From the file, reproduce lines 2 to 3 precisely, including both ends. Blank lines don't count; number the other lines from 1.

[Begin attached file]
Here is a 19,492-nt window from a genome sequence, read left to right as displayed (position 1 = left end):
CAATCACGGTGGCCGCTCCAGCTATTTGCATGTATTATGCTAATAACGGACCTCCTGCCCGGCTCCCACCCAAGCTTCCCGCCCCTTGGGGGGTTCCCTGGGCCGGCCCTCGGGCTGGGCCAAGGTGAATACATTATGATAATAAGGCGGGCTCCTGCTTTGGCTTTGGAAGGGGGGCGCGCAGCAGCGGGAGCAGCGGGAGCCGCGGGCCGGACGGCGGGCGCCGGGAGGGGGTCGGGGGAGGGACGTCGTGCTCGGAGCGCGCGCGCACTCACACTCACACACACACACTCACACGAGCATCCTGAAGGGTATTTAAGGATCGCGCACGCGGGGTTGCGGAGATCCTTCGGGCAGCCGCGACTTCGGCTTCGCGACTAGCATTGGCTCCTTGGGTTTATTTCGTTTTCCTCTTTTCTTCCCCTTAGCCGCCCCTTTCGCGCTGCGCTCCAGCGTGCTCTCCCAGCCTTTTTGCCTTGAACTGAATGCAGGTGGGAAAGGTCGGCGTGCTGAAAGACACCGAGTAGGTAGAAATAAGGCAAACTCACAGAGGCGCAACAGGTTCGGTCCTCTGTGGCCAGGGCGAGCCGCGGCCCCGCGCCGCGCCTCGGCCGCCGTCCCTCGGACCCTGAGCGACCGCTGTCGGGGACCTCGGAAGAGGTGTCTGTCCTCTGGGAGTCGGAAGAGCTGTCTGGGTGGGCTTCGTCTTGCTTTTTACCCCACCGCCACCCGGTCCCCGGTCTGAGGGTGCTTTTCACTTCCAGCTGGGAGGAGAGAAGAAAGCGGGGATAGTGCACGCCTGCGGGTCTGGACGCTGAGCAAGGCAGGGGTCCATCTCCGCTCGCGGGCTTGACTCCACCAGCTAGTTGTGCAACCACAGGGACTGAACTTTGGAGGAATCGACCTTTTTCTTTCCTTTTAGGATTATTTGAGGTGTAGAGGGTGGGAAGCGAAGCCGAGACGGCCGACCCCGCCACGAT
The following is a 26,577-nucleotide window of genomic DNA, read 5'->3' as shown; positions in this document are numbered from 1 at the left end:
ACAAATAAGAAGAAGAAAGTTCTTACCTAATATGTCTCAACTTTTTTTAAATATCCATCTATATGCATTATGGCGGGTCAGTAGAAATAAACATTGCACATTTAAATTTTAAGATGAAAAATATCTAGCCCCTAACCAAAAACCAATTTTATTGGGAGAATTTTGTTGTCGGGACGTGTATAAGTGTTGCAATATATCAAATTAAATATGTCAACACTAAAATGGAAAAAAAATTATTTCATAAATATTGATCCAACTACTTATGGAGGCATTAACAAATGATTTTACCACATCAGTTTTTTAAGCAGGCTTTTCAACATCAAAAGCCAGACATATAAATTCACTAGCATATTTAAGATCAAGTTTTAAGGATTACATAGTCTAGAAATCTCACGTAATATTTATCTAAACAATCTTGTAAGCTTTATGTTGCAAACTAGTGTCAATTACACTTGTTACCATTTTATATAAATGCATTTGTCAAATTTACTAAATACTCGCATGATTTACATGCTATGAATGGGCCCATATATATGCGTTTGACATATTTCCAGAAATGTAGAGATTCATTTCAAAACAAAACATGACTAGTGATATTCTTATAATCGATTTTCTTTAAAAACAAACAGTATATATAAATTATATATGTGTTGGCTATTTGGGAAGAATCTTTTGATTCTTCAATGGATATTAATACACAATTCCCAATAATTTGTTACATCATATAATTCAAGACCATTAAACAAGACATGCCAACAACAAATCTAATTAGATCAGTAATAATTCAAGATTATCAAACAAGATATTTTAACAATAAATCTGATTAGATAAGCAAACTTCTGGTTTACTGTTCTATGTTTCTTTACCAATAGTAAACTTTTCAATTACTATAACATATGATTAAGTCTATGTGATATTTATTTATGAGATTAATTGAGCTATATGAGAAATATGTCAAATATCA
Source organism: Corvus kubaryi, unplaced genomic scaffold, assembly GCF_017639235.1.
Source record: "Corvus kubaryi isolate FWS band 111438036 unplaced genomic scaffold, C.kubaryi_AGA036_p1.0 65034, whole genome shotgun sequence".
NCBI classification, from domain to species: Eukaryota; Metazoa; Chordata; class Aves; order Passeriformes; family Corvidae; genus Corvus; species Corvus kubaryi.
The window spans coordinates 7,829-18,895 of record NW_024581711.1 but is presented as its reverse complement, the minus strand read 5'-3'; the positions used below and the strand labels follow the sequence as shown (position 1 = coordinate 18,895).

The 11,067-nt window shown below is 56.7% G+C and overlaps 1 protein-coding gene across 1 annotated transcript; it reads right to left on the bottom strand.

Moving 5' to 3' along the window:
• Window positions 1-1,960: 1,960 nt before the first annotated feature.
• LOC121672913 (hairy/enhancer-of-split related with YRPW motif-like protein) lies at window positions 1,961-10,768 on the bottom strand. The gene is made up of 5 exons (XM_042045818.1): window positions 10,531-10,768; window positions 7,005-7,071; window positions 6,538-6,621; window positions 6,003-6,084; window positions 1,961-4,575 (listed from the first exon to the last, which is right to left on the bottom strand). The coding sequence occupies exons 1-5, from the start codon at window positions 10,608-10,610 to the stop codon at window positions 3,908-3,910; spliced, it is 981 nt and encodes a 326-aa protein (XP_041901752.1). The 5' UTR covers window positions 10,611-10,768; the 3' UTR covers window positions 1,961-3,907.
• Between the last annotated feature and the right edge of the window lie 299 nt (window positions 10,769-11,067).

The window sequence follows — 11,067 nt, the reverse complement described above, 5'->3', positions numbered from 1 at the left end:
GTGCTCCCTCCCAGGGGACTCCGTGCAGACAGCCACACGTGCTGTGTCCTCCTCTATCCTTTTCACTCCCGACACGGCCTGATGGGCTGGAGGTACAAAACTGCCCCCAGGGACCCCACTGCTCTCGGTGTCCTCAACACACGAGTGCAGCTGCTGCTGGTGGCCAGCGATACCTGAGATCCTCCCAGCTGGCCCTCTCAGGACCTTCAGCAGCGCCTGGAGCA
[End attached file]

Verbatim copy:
CAATCACGGTGGCCGCTCCAGCTATTTGCATGTATTATGCTAATAACGGACCTCCTGCCCGGCTCCCACCCAAGCTTCCCGCCCCTTGGGGGGTTCCCTGGGCCGGCCCTCGGGCTGGGCCAAGGTGAATACATTATGATAATAAGGCGGGCTCCTGCTTTGGCTTTGGAAGGGGGGCGCGCAGCAGCGGGAGCAGCGGGAGCCGCGGGCCGGACGGCGGGCGCCGGGAGGGGGTCGGGGGAGGGACGTCGTGCTCGGAGCGCGCGCGCACTCACACTCACACACACACACTCACACGAGCATCCTGAAGGGTATTTAAGGATCGCGCACGCGGGGTTGCGGAGATCCTTCGGGCAGCCGCGACTTCGGCTTCGCGACTAGCATTGGCTCCTTGGGTTTATTTCGTTTTCCTCTTTTCTTCCCCTTAGCCGCCCCTTTCGCGCTGCGCTCCAGCGTGCTCTCCCAGCCTTTTTGCCTTGAACTGAATGCAGGTGGGAAAGGTCGGCGTGCTGAAAGACACCGAGTAGGTAGAAATAAGGCAAACTCACAGAGGCGCAACAGGTTCGGTCCTCTGTGGCCAGGGCGAGCCGCGGCCCCGCGCCGCGCCTCGGCCGCCGTCCCTCGGACCCTGAGCGACCGCTGTCGGGGACCTCGGAAGAGGTGTCTGTCCTCTGGGAGTCGGAAGAGCTGTCTGGGTGGGCTTCGTCTTGCTTTTTACCCCACCGCCACCCGGTCCCCGGTCTGAGGGTGCTTTTCACTTCCAGCTGGGAGGAGAGAAGAAAGCGGGGATAGTGCACGCCTGCGGGTCTGGACGCTGAGCAAGGCAGGGGTCCATCTCCGCTCGCGGGCTTGACTCCACCAGCTAGTTGTGCAACCACAGGGACTGAACTTTGGAGGAATCGACCTTTTTCTTTCCTTTTAGGATTATTTGAGGTGTAGAGGGTGGGAAGCGAAGCCGAGACGGCCGACCCCGCCACGAT
The following is a 26,577-nucleotide window of genomic DNA, read 5'->3' as shown; positions in this document are numbered from 1 at the left end: